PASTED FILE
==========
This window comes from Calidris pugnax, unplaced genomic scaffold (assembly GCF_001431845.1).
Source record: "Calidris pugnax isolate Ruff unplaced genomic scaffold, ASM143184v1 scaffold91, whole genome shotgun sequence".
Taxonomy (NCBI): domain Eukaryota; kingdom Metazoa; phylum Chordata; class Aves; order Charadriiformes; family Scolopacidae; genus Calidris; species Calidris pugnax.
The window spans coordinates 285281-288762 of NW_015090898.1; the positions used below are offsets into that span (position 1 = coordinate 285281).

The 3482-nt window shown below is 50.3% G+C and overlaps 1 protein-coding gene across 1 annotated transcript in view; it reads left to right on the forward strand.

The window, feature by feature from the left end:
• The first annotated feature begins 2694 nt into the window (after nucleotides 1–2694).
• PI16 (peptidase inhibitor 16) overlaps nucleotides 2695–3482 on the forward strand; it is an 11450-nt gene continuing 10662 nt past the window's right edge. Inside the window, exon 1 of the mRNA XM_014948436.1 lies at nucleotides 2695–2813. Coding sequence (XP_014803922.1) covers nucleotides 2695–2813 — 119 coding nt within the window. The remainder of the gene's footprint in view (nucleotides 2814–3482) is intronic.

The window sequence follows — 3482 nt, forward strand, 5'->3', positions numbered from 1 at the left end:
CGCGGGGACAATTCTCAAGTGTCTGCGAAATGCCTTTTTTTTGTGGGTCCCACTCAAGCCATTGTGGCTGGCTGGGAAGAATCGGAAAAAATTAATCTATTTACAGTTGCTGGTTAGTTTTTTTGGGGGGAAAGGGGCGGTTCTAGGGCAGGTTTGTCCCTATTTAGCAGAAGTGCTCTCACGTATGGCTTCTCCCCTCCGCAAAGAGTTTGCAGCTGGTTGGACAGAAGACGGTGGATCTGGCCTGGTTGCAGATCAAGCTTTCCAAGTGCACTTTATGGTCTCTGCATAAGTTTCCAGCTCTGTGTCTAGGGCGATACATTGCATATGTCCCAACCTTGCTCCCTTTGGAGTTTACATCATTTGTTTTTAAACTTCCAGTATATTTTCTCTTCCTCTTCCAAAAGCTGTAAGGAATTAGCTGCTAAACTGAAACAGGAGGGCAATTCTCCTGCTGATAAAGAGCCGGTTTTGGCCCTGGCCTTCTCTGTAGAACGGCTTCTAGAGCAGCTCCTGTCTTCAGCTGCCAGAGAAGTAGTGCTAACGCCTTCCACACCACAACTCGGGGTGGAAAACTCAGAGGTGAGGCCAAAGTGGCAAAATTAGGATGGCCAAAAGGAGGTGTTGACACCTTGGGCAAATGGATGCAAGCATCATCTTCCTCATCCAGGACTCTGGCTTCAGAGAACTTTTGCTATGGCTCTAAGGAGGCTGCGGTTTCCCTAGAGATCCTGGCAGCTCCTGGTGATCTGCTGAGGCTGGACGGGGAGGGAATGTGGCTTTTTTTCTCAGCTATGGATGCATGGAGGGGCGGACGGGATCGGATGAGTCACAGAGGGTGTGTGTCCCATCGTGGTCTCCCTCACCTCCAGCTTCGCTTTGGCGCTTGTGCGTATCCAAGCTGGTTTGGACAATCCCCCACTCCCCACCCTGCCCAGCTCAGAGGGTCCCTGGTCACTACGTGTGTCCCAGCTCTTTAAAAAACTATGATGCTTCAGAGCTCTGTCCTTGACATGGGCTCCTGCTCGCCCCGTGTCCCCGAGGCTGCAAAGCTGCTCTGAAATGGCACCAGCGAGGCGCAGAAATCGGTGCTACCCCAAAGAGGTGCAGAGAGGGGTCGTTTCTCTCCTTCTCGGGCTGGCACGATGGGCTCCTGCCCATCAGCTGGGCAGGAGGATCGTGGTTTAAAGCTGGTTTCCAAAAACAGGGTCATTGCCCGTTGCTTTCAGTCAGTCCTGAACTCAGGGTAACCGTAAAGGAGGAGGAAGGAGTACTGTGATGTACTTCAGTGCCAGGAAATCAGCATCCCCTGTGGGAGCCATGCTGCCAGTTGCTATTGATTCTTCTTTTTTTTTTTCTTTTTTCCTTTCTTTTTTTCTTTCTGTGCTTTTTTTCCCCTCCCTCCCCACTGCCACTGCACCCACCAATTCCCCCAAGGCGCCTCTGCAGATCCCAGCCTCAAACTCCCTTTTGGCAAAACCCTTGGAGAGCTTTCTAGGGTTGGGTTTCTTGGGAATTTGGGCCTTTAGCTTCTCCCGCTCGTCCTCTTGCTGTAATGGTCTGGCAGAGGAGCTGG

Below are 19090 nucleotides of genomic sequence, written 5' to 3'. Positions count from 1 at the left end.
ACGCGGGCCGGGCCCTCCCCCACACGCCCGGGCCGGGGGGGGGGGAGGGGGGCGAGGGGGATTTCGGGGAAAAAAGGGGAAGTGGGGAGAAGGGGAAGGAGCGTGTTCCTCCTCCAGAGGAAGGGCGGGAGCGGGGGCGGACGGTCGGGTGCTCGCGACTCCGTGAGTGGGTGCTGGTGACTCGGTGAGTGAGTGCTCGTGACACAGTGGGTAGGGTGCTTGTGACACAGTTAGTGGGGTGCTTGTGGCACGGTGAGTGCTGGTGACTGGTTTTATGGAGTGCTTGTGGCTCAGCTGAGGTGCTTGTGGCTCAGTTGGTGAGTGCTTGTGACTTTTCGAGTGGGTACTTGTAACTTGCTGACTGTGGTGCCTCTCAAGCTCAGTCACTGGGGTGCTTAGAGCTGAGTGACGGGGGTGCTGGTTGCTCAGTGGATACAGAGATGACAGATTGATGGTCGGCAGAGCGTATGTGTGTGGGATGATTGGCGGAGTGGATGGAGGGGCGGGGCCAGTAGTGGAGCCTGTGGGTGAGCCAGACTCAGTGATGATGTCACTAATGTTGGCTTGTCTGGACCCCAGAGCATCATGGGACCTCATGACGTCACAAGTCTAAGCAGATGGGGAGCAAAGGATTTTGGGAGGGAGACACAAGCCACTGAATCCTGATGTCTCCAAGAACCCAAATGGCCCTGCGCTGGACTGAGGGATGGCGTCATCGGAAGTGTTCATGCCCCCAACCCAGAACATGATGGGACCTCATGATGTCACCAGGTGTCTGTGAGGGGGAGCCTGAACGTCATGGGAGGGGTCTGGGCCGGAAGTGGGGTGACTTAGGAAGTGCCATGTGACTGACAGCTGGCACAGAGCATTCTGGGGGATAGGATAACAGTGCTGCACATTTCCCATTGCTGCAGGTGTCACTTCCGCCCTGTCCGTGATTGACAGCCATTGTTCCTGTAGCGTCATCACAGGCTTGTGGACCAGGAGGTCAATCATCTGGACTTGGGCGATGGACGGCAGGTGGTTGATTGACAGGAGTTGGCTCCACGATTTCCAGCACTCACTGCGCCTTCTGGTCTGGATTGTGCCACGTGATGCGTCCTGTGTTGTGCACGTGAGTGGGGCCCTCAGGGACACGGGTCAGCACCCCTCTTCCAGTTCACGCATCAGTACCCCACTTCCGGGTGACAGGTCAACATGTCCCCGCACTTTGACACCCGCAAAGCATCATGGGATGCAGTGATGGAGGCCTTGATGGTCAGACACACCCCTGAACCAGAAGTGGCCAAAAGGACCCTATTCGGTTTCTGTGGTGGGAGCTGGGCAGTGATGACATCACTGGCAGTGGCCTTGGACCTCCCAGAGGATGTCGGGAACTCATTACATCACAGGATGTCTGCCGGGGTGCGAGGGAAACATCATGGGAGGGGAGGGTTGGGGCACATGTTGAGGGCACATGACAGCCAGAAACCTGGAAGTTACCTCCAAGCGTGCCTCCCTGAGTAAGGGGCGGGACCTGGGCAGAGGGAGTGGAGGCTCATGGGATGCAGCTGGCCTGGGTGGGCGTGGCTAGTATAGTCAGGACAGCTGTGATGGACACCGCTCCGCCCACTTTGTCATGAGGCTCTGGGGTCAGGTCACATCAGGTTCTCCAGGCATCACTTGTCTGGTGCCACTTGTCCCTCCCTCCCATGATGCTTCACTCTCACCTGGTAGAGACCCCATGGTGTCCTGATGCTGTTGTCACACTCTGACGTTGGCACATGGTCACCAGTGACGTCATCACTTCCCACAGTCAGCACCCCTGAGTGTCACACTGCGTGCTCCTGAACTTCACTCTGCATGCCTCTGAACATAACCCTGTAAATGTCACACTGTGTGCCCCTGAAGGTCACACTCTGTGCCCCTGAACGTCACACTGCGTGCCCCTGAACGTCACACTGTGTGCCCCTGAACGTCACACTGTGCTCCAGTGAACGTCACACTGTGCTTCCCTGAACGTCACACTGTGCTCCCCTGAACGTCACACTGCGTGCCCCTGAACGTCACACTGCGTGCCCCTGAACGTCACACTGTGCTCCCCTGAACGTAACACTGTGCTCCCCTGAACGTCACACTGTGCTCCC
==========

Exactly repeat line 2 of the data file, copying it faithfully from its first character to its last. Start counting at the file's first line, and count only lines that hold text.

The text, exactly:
Source record: "Calidris pugnax isolate Ruff unplaced genomic scaffold, ASM143184v1 scaffold91, whole genome shotgun sequence".